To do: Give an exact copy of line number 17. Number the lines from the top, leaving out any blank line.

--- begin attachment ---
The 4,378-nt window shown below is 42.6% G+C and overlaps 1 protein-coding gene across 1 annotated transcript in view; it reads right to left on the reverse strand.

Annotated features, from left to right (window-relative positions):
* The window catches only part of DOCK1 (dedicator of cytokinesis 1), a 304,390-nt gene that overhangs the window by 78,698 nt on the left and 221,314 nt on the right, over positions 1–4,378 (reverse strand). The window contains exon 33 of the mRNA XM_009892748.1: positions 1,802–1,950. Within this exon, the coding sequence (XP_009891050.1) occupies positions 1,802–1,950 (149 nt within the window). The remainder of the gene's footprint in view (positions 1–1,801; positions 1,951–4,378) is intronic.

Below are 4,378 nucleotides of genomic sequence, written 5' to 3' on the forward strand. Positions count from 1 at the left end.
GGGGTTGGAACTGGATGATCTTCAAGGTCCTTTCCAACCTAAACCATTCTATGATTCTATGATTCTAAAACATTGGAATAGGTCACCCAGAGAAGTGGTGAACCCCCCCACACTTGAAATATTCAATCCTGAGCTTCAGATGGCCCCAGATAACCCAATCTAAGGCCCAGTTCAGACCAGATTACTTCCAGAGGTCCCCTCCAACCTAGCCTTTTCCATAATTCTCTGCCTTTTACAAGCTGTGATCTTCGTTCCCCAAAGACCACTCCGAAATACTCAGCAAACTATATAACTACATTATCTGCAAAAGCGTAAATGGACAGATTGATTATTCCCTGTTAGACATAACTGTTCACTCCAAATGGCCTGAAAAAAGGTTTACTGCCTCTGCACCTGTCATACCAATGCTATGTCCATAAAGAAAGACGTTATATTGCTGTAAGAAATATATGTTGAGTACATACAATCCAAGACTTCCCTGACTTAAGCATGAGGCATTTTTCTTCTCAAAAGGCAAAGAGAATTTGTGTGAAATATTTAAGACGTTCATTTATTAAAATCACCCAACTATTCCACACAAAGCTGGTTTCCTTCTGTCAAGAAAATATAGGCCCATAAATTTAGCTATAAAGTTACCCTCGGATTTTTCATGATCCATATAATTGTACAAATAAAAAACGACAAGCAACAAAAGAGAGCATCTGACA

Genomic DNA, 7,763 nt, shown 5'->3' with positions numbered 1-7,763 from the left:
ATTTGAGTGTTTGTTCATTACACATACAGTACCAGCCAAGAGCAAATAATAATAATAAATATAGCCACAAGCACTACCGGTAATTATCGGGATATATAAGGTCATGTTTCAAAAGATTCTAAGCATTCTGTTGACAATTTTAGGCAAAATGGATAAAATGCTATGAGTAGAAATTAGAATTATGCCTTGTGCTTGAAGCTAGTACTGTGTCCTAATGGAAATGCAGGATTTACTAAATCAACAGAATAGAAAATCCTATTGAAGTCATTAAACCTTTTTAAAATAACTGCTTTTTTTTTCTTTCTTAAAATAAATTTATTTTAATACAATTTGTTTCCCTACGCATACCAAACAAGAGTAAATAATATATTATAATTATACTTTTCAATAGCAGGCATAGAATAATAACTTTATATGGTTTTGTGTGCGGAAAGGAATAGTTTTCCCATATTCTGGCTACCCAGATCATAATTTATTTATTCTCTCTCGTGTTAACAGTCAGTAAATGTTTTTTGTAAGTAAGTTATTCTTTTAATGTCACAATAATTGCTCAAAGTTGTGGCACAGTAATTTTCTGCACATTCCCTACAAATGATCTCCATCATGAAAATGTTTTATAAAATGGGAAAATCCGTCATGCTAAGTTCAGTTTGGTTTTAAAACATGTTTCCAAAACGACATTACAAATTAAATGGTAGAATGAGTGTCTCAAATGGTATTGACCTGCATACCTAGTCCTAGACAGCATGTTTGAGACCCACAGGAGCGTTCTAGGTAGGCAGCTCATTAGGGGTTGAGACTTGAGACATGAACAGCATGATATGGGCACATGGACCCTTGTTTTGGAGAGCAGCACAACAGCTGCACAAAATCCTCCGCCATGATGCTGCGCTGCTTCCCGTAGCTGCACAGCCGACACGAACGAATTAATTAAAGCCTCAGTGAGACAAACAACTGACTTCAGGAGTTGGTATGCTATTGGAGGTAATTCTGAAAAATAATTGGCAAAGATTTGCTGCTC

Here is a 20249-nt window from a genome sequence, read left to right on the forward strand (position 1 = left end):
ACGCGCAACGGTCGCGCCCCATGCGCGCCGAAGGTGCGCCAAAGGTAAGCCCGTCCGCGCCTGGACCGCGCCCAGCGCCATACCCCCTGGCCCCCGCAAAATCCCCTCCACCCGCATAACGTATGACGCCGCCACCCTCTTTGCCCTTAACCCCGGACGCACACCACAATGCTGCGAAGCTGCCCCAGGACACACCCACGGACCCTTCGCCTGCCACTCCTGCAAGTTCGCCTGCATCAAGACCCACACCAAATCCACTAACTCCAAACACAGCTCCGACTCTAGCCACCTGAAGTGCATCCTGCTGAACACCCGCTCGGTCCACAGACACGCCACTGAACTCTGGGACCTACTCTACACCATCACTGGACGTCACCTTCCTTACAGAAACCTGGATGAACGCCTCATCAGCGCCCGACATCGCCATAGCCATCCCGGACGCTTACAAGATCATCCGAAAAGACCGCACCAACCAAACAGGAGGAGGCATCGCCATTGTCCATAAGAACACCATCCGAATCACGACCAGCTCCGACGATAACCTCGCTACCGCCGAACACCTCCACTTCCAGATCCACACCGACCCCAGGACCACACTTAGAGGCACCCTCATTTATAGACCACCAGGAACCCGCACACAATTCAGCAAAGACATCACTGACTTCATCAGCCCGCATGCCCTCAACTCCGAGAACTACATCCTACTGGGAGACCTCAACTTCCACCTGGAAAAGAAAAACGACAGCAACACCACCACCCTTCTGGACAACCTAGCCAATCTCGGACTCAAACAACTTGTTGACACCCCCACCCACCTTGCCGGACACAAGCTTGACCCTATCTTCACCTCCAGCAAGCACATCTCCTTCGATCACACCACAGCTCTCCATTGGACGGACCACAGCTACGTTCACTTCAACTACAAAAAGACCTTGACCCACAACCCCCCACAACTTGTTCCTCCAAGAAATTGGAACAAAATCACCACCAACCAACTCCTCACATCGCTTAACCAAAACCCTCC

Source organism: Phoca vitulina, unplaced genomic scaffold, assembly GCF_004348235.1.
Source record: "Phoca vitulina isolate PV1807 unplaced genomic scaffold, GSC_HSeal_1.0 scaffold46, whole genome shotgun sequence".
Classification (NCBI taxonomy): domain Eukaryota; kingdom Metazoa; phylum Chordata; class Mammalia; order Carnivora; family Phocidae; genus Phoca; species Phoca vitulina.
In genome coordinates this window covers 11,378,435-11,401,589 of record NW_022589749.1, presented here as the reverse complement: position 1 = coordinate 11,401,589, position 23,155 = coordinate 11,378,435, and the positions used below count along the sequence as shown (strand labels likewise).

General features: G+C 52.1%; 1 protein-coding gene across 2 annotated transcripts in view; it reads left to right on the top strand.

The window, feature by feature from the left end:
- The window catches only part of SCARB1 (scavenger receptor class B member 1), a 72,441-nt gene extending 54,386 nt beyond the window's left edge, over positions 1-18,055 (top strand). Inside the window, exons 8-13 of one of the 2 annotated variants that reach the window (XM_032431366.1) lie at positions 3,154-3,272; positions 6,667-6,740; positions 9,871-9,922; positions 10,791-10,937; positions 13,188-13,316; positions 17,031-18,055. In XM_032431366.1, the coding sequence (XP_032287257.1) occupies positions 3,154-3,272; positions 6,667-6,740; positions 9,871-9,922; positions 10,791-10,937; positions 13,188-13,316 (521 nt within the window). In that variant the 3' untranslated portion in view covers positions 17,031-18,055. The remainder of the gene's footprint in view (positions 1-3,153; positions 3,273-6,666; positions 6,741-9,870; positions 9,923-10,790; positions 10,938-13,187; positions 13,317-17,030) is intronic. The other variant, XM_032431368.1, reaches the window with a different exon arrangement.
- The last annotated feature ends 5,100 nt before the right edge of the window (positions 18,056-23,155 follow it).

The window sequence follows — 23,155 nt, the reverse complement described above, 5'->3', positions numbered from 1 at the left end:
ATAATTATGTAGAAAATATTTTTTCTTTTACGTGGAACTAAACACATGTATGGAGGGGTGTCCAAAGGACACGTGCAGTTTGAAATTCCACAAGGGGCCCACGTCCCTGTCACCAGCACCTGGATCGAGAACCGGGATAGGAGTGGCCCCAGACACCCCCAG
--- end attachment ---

- The last annotated feature ends 5,100 nt before the right edge of the window (positions 18,056-23,155 follow it).